My grandmother confused herself for her long dead grandaunt and from there began her own stories of creation. Her mind had begun to break free—or, was permanently exiled—from the taxonomies ordained by Panini to make sense of that vast and inchoate thing we call the past: as bhuta—‘in the past’; as anadyatane—‘with non-present day time reference’; and as parokshane—‘outside the view’
THE BRAIN IS an improbable fistful of muscle wherein unexpected correlations are often the norm. To describe it or its various allied phenomena and properties—we could call it “mind”, “self”, or “soul”—humans have often relied on an assortment of metaphors which have their own journeys. Thus we see the idea of Indra’s net (“brihaddhi jaalam brihat shakrasya vajirnivatah…”), which appears as a world snaring instrument of conquest in the Atharva Veda, recast within millennia, by the time of Huayan Buddhism in 3rd-5th century China, into a concatenation of knots where each node is a receptacle of reflections—thus creating an infinite cascade of infinite reflections. By 1665, we see European biologists like Nicolas Steno (from Denmark) tell a group of fellow researchers that the brain should be viewed as a machine—a metaphor that has only grown in strength over time. But, ironically, in more recent times, the more we learn about the brain the more we realise that these metaphors have run their course and the complexity of brains has brought to fore fundamental questions about computability, consciousness, and correlations. Rudimentary efforts to draw up a map of a 10,000-cell brain in a maggot have, according to Matthew Cobb in a fascinating new book on the brain, seemingly run aground in the face of complexity.
The strangest thing about the brain, however, is not its complexity or that it thinks about the universe, the atoms, beauty, ugliness, love, or war but that, as the neuroscientist VS Ramachandran reminds us, it thinks about itself thinking. (In the vast corpus of Indian philosophical thought, this idea of recursive awareness appears in various forms and is described as svasamvedana.) To a large extent, this ability to self-refer, to recognise that a process of computation and recognition is underway is what makes the brain and its emergent accoutrements, such as consciousness, different from other sophisticated signal processing devices. Over centuries, these have in turn precipitated questions like: Where does consciousness emerge from? How does it proliferate across a lifetime? These are simple and natural questions to ask. The answers, however, are large-spirited, multidimensional and elusive.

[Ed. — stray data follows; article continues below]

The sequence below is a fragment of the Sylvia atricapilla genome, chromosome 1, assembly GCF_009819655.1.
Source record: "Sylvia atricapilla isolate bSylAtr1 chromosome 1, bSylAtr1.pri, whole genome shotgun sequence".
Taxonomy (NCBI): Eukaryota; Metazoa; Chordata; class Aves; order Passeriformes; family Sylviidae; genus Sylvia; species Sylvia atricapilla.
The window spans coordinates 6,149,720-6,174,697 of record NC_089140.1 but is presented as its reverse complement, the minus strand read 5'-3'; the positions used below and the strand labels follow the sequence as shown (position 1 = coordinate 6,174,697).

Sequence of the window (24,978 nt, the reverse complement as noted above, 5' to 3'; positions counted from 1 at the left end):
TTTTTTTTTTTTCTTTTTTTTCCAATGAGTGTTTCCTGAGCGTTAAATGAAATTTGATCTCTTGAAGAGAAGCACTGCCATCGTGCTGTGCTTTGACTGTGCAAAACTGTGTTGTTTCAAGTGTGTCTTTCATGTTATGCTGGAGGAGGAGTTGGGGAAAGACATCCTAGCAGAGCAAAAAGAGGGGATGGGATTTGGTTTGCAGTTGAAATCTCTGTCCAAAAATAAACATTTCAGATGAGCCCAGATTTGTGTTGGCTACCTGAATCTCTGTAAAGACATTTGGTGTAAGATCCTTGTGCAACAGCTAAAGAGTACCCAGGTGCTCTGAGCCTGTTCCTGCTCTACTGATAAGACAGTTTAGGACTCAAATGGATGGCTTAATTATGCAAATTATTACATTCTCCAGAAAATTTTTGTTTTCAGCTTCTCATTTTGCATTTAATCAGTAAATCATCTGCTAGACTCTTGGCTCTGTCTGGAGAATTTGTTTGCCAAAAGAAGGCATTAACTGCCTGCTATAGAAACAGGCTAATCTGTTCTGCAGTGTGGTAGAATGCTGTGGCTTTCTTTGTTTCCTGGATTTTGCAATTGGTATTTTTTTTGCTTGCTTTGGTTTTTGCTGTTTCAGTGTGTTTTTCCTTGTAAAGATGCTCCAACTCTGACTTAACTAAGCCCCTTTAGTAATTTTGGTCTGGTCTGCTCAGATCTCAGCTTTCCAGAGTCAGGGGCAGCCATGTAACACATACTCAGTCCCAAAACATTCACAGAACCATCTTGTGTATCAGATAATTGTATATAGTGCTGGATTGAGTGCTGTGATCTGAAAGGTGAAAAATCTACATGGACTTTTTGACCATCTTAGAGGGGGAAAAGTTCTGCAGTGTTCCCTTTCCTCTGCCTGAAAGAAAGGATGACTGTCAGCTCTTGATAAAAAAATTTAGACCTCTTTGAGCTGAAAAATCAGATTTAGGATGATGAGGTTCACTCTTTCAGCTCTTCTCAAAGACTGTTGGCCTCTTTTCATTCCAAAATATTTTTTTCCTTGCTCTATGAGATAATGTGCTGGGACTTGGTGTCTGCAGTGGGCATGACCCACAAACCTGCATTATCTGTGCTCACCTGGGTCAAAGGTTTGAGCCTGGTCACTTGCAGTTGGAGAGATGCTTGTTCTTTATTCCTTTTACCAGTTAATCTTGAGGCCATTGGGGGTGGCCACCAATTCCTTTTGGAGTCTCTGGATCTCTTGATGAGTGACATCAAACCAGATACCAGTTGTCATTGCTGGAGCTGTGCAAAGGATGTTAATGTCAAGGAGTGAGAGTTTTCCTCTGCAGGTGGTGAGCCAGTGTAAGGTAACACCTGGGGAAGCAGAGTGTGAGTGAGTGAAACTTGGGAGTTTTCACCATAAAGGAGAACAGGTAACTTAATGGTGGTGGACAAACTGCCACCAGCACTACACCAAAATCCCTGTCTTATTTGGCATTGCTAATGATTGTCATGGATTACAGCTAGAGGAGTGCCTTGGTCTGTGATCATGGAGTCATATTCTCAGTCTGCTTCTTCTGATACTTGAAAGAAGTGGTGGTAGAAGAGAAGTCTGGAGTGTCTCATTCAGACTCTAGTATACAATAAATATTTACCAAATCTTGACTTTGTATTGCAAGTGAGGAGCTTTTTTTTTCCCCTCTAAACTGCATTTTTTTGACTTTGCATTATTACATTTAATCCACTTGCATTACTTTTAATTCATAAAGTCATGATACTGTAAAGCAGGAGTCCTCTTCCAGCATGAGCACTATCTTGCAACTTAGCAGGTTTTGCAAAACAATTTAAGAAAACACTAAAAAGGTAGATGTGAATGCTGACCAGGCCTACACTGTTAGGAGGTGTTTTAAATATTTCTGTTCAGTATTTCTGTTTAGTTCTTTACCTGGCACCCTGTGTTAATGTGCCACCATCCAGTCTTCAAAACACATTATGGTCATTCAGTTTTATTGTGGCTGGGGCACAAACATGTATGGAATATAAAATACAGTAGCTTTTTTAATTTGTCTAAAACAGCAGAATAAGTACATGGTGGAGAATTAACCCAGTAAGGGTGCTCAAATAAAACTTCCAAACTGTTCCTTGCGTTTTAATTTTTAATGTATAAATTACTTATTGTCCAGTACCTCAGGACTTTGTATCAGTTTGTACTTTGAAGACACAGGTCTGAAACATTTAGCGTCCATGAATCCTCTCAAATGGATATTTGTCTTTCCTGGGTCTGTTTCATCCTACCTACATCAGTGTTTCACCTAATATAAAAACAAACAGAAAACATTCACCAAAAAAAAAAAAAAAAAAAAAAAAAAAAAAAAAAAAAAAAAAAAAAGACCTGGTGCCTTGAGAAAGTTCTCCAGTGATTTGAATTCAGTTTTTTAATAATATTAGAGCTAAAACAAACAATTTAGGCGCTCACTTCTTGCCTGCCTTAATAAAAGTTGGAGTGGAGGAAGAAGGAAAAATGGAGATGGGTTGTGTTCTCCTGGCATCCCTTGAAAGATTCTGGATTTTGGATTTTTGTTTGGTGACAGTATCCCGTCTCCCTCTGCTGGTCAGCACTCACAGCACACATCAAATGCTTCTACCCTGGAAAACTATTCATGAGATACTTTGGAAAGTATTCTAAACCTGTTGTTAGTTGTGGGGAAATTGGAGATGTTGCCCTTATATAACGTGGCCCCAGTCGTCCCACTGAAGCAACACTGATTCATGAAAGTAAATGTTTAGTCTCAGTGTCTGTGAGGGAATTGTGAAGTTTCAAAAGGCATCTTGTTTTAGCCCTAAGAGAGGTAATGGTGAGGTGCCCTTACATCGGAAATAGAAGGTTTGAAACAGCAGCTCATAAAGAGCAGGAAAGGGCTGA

The brain is an improbable fistful of muscle wherein unexpected correlations are often the norm. To describe it humans have often relied on metaphors. Thus we see the idea of Indra’s net recast into a concatenation of knots where each node is a receptacle of reflections—thus creating an infinite cascade of infinite reflections
It is large-spirited because to uncover the mechanisms of consciousness may very well reveal that the mental state of all sentient life is a variation of some deep archetypal theme. What this would do to our understanding of empathy and sense of interconnectedness is hard to say. My empathy for my grandmother emerges, in parts, due to my recognition that what flows through her does through me too. It is not blood, for after all it can easily be transfused. It is not her body parts, for those too can be easily replaced with others. But what forces upon me an identification with her is my knowledge that I am, in a sense, just her. Perhaps such a limited sense of identification may very well be extended beyond our immediate family, nation, humanity and more. But even a functioning scientific knowledge of how various correlations in the brain emerge is not just distant; we may still not be able to explain how the physical workings of the brain provide us with phenomenological experience. We would be like children peering into the levers and screws of a watch in the hopes of understanding the concept of time. Our knowledge might still echo VS Naipaul, who wrote in The Enigma of Arrival: “I saw what I saw very clearly. But I didn’t know what I was looking at.”